Assistant professor of ethics and humanities in medicine
Dr. Fern Brunger has joined the medical school as a specialist in ethics and humanities, taking over the teaching responsibilities of Dr. Daryl Pullman while he pursues research. As a medical anthropologist, Dr Brunger’s areas of specialization include cross-cultural clinical ethics, the ethics of health research involving socially-identifiable populations and the ethics of novel genetic technologies.
Dr. Brunger’s current research focuses on the culture of health care ethics and she is particularly interested in the history of the development of the Canadian Tri-Council Policy Statement on Ethical Considerations for Research Involving Humans. She is conducting an ethnography of the developing of Canadian policies governing research involving humans, with a focus on the implications of novel genetic technologies for research ethics.
Dr. Brunger did her PhD in medical anthropology at McGill University, followed by a postdoctoral fellowship funded by the Social Sciences and Humanities Research Council on the Sri Lankan Tamil refugee community in Montreal. She researched the Tamil’s ideas around health and illness and the construction of identity, which led her to an interest in genetics and the meaning around heredity and ethnic identity. She then went on to postdoctoral training at the University of British Columbia, and also did consulting work for the BC Office of Health Technology Assessment and the Centre for Applied Ethics, UBC.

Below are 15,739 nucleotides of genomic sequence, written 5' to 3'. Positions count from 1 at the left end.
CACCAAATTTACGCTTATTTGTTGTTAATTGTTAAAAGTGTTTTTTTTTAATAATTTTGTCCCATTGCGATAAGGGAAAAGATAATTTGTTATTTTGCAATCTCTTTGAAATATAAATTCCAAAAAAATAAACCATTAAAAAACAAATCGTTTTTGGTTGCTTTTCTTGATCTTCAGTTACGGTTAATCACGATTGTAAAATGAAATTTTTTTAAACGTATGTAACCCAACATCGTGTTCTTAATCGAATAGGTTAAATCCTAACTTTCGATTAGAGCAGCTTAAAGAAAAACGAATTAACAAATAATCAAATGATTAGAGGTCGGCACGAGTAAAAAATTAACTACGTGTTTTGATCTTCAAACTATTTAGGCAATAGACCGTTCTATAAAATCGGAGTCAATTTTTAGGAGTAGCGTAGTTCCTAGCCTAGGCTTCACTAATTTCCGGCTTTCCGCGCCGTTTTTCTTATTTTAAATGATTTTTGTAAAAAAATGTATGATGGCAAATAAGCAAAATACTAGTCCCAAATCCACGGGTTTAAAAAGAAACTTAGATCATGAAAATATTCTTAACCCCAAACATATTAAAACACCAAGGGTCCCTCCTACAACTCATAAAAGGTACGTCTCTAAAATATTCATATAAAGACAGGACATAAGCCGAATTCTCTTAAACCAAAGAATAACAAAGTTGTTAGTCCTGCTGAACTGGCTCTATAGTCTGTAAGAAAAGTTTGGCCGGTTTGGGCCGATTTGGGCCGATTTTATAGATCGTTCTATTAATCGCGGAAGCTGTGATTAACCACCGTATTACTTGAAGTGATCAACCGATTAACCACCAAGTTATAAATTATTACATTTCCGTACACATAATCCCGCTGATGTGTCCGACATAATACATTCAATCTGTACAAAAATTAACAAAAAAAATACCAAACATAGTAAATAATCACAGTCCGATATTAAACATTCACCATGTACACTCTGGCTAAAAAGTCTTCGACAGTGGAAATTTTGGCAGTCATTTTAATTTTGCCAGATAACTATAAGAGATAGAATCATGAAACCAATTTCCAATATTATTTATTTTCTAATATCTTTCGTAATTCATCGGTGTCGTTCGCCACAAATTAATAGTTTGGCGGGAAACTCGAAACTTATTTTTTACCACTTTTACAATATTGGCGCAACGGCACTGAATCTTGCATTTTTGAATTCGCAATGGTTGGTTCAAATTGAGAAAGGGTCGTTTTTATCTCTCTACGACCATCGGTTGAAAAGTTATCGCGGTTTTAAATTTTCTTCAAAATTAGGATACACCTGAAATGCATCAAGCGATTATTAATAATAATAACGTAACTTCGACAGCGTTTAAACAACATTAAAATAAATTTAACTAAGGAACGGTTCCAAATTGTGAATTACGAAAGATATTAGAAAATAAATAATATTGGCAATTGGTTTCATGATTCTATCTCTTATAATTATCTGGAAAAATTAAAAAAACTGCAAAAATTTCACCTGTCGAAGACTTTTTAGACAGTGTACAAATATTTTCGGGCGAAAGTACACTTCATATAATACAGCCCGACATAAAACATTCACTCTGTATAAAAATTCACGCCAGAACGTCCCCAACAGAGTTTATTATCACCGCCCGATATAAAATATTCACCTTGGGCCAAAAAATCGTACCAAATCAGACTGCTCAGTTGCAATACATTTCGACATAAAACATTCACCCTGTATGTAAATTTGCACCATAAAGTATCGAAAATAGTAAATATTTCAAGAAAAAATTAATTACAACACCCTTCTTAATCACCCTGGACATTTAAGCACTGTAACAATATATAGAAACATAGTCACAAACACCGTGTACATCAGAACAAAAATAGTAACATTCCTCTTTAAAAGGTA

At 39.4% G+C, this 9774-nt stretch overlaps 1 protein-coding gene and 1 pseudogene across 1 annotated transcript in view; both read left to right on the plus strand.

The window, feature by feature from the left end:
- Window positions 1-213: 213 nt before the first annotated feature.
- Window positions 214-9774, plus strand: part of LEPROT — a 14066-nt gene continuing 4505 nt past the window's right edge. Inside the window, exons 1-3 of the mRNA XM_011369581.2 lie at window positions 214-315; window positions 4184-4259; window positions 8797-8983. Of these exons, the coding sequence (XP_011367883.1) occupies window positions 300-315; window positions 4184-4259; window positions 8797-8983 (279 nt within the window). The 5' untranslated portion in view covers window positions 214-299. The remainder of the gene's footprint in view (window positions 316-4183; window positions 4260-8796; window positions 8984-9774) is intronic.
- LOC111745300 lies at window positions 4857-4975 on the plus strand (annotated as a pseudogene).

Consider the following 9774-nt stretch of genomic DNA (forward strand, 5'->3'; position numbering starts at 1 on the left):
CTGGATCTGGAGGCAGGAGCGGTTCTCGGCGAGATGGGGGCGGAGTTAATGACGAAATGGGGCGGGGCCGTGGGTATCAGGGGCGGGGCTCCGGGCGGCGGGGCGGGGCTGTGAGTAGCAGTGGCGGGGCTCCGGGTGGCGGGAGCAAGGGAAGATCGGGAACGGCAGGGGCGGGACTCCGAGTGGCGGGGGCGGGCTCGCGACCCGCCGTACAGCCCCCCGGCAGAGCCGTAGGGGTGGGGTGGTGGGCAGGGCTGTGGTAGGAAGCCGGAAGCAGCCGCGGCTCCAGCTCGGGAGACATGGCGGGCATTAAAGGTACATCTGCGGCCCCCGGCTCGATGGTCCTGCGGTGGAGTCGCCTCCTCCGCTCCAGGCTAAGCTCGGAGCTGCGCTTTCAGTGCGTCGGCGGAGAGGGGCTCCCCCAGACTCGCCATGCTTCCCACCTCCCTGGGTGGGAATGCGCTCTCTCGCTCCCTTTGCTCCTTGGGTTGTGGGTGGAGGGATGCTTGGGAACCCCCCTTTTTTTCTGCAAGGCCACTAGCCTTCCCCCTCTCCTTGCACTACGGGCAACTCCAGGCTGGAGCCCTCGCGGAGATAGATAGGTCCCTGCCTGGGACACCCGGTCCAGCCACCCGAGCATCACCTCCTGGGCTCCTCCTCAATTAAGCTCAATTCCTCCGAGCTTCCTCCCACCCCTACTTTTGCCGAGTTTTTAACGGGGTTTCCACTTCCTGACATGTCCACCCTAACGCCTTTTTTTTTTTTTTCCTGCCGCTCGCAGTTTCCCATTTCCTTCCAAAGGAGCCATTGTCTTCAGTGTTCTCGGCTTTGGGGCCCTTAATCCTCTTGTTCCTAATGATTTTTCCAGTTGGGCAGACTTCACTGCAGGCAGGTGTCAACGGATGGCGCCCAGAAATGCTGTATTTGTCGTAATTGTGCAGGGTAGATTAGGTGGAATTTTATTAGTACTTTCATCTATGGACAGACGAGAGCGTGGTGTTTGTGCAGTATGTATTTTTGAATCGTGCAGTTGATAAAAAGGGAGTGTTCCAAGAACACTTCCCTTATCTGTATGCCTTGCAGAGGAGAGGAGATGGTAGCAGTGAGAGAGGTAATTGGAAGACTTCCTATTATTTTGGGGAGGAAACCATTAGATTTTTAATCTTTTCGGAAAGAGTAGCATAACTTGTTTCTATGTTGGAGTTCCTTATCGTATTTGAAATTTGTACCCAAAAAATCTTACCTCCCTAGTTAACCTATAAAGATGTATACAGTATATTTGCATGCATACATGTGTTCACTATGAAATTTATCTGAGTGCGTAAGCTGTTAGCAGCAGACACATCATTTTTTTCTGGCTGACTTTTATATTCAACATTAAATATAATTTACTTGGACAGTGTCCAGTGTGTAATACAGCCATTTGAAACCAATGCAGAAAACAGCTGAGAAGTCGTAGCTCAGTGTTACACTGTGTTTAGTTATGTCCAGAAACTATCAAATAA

“I was a social sciences adviser to some of the health technology assessment projects they were doing. My job was to raise questions about the context of the testing for example one project was on bone density testing and I raised the issue of what kind of social supports there are for elderly women with hip fractures. The fracture is there because of low bone density, but also for social and economic reasons that require very different means of prevention than testing and drug treatment. Sometimes the medical technologies and drug treatments are being promoted and pushed for corporate interests, whereas for the health consumer a more effective approach might be a lifestyle change of increased economic support.”
From 2001-03 Dr. Brunger was a research associate and assistant professor at Dalhousie University’s Department of Bioethics, where she conducted research on ethics in relation to stem cell research and gene therapy. She facilitated the Dalhousie-based Novel Genetic Technologies Research Team, of which she is still a member. “We ask fundamental questions about what it means to be human, this is the kind of stuff that really excites me. Why are we investing all this time and money into things like stem cell research and gene therapy where are we going with this and what does it mean to be human?”
Dr. Brunger is currently a member of the National Council for Ethics of Health Research, the CIHR Ethics and Health Law Grants Review Committee, the Canadian Bioethics Society Nominations Committee, and Genome Canada’s Annual Genomics, Ethics, Law Society Symposium Planning Committee.